In Signs, the new film from writer-director M. Night Shyamalan, Mel Gibson plays Graham Hess, an Episcopal pastor who loses his faith after his wife is killed in a car accident. Living with his two young children (Rory Culkin and Abigail Breslin) on his Bucks County farm, along with his brother Merrill (Joaquin Phoenix), Graham rejects any notion that God is watching over them or that life is anything more than a chain of coincidences. In true Hollywood fashion, his newfound unbelief is so adamant that, of course, we wait for the moment when his faith will be renewed. But because this is a movie by the director of The Sixth Sense and Unbreakable, we don't get the usual routes to renewal. We have instead a movie that blends supernaturalism with religiosity; it's as if the Praise the Lord network had mated with the Sci-Fi Channel.
Science fiction, in books and movies, has been used in the past as a vehicle for all kinds of message-mongering, and usually some schlock also manages to poke through. Shyamalan is unique among contemporary filmmakers in that he seems to have no interest in the pulp pleasures of the genre. In Signs, Graham discovers that the cornfield behind his Victorian homestead has been imprinted with mysterious circular patterns. Similar crop circles soon show up on the TV news in places like England and India; before long, UFOs are hovering over Mexico. Throughout all this, as Graham's family takes refuge against the aliens, we're reminded of The War of the Worlds and Invaders From Mars and a million other such movies, but the tone is quite different. Shyamalan is interested in sci-fi only as a way to hook audiences into having a "higher" experience. That's why this movie, like his two previous forays into the supernatural, is so laden with dark and doomy imagery and cryptlike silences. Graham is meant to be an iconic ordinary guy, but for Shyamalan, iconic comes across as zombiefied -- and slow is the same thing as meaningful. Mel Gibson gives a ponderous, stunted performance that is probably just what the director wanted. Every aspect of this movie, even what at first seems unimportant, ends up fitting into Shyamalan's fanatically rigorous design. No wonder crop circles intrigue him; he's created a crop circle of a movie, with every stalk bent just so and nothing left to chance.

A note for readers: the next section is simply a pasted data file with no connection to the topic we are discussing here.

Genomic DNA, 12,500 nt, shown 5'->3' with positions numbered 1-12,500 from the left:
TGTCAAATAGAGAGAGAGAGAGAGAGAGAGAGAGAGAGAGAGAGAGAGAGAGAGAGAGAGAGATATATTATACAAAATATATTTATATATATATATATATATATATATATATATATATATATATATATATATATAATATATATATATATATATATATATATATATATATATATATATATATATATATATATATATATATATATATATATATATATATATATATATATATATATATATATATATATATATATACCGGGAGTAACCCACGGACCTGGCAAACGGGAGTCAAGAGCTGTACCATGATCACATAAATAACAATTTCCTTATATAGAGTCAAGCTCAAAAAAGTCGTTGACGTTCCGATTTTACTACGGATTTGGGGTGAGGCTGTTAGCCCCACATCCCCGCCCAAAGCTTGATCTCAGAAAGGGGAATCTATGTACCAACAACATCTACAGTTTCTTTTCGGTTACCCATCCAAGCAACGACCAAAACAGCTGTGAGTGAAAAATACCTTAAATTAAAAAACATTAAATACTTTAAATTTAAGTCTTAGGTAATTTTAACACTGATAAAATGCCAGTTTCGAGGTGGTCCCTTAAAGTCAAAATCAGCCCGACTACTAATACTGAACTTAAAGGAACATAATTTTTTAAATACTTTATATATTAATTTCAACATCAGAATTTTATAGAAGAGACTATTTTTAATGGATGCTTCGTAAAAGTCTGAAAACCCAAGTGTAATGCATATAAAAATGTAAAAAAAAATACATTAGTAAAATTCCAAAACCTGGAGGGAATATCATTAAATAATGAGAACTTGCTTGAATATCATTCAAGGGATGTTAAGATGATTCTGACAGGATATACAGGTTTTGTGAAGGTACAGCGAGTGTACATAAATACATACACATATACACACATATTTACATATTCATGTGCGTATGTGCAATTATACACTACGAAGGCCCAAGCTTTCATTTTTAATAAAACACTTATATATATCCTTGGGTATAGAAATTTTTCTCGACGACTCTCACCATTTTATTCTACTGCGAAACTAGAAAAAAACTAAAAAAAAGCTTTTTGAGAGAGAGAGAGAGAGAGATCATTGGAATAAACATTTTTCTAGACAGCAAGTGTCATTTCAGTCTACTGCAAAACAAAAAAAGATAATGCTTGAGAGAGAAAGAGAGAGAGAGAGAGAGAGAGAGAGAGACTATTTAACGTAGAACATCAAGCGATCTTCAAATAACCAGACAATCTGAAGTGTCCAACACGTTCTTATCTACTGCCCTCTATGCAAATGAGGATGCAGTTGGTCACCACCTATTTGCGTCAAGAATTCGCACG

What redeems Signs is its occasional overtones of humor. The creature-feature effects and the byplay between the children as they try to be brave have a ghastly, off-kilter funniness, and sometimes Graham's staunch cluelessness has its charms, too. Shyamalan doesn't make movies like anybody else -- except himself. And that may be his biggest problem right now. For all his smarts and command of the medium, he seems to have boxed himself into a corner. The Sixth Sense, his best picture, had a marvelously successful story gimmick that became clear only in its final moments. With somewhat less success, he staged another end-game switcheroo in Unbreakable, and now he's at it again. It must be terribly confining to work in such a way, to diminishing returns. Shyamalan wants to be the metaphysical poet of movies, but he's dangerously close to becoming its O. Henry. The best surprise ending he could give us in his next movie would be no surprise ending at all.